Olympic Form

Nick McCrory, front, and diving partner David Boudia both do Pilates.

My client hesitates at the door as I greet her before the lesson is about to begin.  “Oh no, did you stay up watching the Olympics again?  You have an evil look that usually means you are going to make me do something crazy!”

She knows me well. This week, I’ve been coming into the studio inspired by the strength and beauty of the athletes, wondering how to transform the Ladder Barrel into a Pommel Horse, who can swing off the Cadillac frame like the Fab 5 on Parallel Bars, and which one of my lucky clients wants to try leaping off the roof and onto the Chair for Pike.  Okay, maybe we won’t try the last one….yet!

The list of Olympic athletes who include Pilates as part of their training crosses national lines.  Our champion Nick McCrory, who won bronze for Men’s Synchronized 10 Meter Platform Diving, says, “I really enjoy it (Pilates) because aside from just the strength that you build, it really teaches body awareness and coordination, which is essential to diving.”

Of course, you don’t have to have the skill of an Olympic athlete to experience the tremendous benefits of Pilates, but you can simulate their moves.  We’ll just do it on safer ground…

Take away the element of diving in the air, competing for your country and millions of viewers watching, and you have Rolling like a Ball.

Picture a: Sit with your arms wrapped around your legs, holding on above your ankles or behind your knees. Pull your heels in as close to your glutes as possible. Lift your feet off the floor, round your back, and look down at your belly button.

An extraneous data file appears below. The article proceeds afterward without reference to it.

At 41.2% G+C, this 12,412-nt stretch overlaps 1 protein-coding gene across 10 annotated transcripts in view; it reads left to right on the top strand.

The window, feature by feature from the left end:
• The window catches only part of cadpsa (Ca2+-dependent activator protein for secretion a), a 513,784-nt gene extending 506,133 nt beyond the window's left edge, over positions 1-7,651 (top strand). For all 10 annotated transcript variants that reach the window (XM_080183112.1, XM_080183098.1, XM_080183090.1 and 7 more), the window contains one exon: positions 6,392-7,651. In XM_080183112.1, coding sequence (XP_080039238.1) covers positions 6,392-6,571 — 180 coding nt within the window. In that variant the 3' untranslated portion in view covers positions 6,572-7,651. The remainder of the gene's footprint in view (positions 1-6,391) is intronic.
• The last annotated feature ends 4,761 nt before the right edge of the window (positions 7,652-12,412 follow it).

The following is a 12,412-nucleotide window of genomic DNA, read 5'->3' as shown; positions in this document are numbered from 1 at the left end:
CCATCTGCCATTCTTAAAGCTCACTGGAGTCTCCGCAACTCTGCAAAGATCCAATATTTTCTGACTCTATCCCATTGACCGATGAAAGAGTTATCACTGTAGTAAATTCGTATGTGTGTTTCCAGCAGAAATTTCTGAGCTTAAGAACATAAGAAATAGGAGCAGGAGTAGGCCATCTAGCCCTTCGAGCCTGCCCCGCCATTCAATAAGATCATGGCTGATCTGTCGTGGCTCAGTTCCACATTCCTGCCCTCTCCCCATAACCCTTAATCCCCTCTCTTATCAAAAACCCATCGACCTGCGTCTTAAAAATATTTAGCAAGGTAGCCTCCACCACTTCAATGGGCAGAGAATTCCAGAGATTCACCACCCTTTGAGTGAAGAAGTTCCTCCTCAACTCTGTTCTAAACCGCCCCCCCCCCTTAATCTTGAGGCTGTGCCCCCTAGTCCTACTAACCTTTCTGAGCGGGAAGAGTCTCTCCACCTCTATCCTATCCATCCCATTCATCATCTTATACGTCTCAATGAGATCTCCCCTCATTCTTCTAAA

Picture b and c:  Pull your stomach muscles in and roll back to your shoulder blades.

Picture d:  Return up and hold your balance, keeping your feet off the floor. Inhale to roll back, Exhale to come up.

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At the Core of Pilates Encore

In the midst of moving and reorganizing storage boxes during our remodel, I came across this picture, a postcard of a Pilates studio in LA that I had framed almost 10 years ago.  I picked it up at my first Pilates trade show when I first started teaching.  I casually thought if I one day could have my own studio, it would look like the one in this picture and I would call it “Ola Kino Pilates.”  Ola Kino is Hawaiian for “health and well being.”

I kept this picture at my desk and through the years it moved into a drawer to make room for an office computer, files, and a reception area for my very own clients to sign in.  Then the picture shifted into a box to make more room for studio business cards, budget plans, and bills. Since I framed that picture almost a decade ago, I went from working at various studios around the county to growing and building a Pilates business that I call, “Pilates Encore.” My studio outgrew the vision I had in that picture frame.  Not only did I choose the name “Pilates Encore” for the phonetic play on “on core,” but also because I wanted to offer additional services that clients would want more of. Encore is defined as “a piece additional to that of a program or presentation as called for by the audience.”

This is my studio today!!

So with this philosophy, I made a commitment to begin to consciously explore different ways to enhance our overall well being. And not just in fitness, but in all areas women (and men too!) care about:  health, love, relationships and dealing with life in general. At our studio, we are always sharing clever tips, home remedies and new insights.  I love finding out about stuff, how it all connects, and the glorious discovery that comes from looking inward and realizing that it all makes sense.

Best of all, I love sharing what I learn.  Please join me. My hope is that we can inspire each other to get to a better place mind, body and spirit. Ola Kino!

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